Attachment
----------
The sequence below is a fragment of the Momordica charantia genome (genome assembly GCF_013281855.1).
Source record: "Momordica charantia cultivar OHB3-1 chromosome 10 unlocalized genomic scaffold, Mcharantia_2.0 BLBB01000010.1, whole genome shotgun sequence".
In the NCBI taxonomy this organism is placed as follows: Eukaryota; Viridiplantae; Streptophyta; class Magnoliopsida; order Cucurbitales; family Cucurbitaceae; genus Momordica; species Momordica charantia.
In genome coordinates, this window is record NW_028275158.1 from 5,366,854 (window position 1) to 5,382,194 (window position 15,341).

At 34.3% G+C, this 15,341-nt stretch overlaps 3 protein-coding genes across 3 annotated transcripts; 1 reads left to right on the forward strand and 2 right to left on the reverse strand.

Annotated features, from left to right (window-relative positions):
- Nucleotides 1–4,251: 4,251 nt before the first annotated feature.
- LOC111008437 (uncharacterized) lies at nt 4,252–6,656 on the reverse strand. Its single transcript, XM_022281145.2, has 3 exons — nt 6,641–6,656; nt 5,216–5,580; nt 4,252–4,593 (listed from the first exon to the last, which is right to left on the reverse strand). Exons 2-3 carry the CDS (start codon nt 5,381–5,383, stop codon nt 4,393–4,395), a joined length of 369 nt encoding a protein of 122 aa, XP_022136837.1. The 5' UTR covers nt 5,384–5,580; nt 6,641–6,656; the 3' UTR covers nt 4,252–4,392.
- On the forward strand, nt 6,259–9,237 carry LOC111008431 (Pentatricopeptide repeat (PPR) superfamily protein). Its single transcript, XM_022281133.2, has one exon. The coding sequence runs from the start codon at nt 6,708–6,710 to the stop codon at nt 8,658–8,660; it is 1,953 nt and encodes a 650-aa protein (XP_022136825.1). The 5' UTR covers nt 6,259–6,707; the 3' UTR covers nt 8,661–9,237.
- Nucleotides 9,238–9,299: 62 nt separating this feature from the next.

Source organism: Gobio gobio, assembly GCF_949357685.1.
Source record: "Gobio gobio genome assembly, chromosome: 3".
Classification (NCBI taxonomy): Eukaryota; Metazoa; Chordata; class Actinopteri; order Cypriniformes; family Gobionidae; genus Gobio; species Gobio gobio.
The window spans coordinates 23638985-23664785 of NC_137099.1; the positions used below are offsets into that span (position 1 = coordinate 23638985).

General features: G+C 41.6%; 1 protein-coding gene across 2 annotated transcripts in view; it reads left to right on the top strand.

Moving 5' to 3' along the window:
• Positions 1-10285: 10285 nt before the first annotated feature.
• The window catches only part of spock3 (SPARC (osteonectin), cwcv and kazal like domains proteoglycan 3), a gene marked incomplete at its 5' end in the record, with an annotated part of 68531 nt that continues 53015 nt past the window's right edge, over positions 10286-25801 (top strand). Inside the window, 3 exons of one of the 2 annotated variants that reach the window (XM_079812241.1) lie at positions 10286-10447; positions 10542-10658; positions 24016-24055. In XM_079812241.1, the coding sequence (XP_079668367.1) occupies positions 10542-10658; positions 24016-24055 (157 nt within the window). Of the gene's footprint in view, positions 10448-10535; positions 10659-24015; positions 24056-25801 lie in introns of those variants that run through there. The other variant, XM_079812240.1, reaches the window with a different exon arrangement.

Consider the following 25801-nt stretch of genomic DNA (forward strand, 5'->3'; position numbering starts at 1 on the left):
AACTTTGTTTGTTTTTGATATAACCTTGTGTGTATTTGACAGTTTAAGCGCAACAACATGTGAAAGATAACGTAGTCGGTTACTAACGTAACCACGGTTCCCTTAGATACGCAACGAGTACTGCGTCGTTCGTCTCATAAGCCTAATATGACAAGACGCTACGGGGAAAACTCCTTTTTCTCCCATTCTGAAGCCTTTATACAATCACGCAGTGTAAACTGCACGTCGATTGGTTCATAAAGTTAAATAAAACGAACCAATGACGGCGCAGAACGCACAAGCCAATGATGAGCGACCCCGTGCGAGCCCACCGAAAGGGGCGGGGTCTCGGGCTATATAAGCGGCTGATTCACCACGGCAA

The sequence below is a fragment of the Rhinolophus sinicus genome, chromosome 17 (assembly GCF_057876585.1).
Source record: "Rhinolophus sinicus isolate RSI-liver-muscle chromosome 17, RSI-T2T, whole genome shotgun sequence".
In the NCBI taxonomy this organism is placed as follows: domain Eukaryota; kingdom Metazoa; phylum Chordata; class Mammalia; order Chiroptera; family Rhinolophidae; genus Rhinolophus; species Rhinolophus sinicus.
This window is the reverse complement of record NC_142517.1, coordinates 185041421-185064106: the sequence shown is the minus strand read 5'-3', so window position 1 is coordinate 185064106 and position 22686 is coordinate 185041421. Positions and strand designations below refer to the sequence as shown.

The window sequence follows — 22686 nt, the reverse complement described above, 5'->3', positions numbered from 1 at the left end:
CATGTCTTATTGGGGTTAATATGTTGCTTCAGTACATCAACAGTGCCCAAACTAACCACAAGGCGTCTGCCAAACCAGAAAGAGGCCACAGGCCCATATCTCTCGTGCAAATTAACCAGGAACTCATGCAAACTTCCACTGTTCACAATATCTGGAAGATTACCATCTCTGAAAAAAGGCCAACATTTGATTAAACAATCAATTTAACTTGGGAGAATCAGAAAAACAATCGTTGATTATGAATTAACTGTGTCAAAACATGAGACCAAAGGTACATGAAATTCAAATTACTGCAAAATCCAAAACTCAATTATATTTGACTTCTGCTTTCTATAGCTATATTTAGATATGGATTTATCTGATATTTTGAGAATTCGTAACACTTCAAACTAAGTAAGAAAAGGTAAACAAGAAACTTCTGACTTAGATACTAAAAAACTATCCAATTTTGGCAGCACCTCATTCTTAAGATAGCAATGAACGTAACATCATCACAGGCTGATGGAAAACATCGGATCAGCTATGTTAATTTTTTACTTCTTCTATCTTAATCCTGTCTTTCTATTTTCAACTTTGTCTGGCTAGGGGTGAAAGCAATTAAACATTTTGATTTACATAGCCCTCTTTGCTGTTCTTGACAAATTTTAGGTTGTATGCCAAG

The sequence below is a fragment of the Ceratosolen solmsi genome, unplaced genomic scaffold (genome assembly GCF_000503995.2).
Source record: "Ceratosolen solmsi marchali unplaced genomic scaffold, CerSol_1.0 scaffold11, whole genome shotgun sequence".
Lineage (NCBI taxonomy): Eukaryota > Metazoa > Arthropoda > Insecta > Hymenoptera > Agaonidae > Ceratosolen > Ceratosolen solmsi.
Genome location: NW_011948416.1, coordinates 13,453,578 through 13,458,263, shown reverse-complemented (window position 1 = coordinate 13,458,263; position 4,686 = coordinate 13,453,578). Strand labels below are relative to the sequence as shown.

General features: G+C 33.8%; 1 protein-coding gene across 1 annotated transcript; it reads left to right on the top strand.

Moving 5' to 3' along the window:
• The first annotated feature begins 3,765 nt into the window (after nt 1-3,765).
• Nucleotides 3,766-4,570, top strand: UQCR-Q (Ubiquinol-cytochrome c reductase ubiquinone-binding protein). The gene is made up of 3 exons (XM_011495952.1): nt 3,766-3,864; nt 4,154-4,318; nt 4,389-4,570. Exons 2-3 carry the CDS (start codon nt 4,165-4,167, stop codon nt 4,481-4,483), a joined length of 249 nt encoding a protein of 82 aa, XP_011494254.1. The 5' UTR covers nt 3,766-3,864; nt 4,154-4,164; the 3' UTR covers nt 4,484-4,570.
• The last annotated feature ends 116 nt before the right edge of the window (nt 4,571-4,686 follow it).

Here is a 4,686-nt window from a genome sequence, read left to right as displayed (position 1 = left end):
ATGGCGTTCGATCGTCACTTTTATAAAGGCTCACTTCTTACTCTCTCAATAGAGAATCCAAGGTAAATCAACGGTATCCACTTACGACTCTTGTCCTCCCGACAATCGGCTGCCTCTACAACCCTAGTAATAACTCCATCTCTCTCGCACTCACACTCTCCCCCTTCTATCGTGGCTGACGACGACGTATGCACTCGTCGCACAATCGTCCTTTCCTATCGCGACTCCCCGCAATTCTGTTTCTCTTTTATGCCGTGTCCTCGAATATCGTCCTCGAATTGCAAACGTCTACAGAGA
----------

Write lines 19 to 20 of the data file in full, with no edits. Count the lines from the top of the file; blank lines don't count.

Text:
Consider the following 25801-nt stretch of genomic DNA (forward strand, 5'->3'; position numbering starts at 1 on the left):
AACTTTGTTTGTTTTTGATATAACCTTGTGTGTATTTGACAGTTTAAGCGCAACAACATGTGAAAGATAACGTAGTCGGTTACTAACGTAACCACGGTTCCCTTAGATACGCAACGAGTACTGCGTCGTTCGTCTCATAAGCCTAATATGACAAGACGCTACGGGGAAAACTCCTTTTTCTCCCATTCTGAAGCCTTTATACAATCACGCAGTGTAAACTGCACGTCGATTGGTTCATAAAGTTAAATAAAACGAACCAATGACGGCGCAGAACGCACAAGCCAATGATGAGCGACCCCGTGCGAGCCCACCGAAAGGGGCGGGGTCTCGGGCTATATAAGCGGCTGATTCACCACGGCAA